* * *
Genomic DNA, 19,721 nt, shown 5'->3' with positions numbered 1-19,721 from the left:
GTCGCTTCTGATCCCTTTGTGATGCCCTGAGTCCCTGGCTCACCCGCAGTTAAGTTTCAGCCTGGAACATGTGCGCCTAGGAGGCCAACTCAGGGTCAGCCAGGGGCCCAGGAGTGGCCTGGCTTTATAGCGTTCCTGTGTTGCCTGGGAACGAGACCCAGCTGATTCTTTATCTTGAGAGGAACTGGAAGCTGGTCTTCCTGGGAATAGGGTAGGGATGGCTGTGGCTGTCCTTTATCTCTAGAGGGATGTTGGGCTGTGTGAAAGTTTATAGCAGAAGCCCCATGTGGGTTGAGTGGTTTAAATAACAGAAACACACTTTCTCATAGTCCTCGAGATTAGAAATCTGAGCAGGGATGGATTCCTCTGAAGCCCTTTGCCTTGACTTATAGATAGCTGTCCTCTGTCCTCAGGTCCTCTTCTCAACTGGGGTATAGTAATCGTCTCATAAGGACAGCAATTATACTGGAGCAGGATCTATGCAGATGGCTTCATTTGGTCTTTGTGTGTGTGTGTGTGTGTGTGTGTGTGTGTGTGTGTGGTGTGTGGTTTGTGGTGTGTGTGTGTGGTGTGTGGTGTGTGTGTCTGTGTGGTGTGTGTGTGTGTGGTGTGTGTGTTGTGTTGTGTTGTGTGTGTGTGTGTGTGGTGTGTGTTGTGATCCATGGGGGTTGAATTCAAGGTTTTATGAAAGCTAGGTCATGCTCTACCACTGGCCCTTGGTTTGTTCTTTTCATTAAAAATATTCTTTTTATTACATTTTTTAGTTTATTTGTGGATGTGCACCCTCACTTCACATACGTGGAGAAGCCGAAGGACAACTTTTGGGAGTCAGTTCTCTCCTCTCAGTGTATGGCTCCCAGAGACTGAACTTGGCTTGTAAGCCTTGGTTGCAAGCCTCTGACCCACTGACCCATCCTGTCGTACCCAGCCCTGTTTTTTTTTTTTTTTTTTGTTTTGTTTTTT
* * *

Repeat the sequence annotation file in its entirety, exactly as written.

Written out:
Genomic DNA, 19,721 nt, shown 5'->3' with positions numbered 1-19,721 from the left:
GTCGCTTCTGATCCCTTTGTGATGCCCTGAGTCCCTGGCTCACCCGCAGTTAAGTTTCAGCCTGGAACATGTGCGCCTAGGAGGCCAACTCAGGGTCAGCCAGGGGCCCAGGAGTGGCCTGGCTTTATAGCGTTCCTGTGTTGCCTGGGAACGAGACCCAGCTGATTCTTTATCTTGAGAGGAACTGGAAGCTGGTCTTCCTGGGAATAGGGTAGGGATGGCTGTGGCTGTCCTTTATCTCTAGAGGGATGTTGGGCTGTGTGAAAGTTTATAGCAGAAGCCCCATGTGGGTTGAGTGGTTTAAATAACAGAAACACACTTTCTCATAGTCCTCGAGATTAGAAATCTGAGCAGGGATGGATTCCTCTGAAGCCCTTTGCCTTGACTTATAGATAGCTGTCCTCTGTCCTCAGGTCCTCTTCTCAACTGGGGTATAGTAATCGTCTCATAAGGACAGCAATTATACTGGAGCAGGATCTATGCAGATGGCTTCATTTGGTCTTTGTGTGTGTGTGTGTGTGTGTGTGTGTGTGTGTGTGTGGTGTGTGGTTTGTGGTGTGTGTGTGTGGTGTGTGGTGTGTGTGTCTGTGTGGTGTGTGTGTGTGTGGTGTGTGTGTTGTGTTGTGTTGTGTGTGTGTGTGTGTGGTGTGTGTTGTGATCCATGGGGGTTGAATTCAAGGTTTTATGAAAGCTAGGTCATGCTCTACCACTGGCCCTTGGTTTGTTCTTTTCATTAAAAATATTCTTTTTATTACATTTTTTAGTTTATTTGTGGATGTGCACCCTCACTTCACATACGTGGAGAAGCCGAAGGACAACTTTTGGGAGTCAGTTCTCTCCTCTCAGTGTATGGCTCCCAGAGACTGAACTTGGCTTGTAAGCCTTGGTTGCAAGCCTCTGACCCACTGACCCATCCTGTCGTACCCAGCCCTGTTTTTTTTTTTTTTTTTTGTTTTGTTTTTT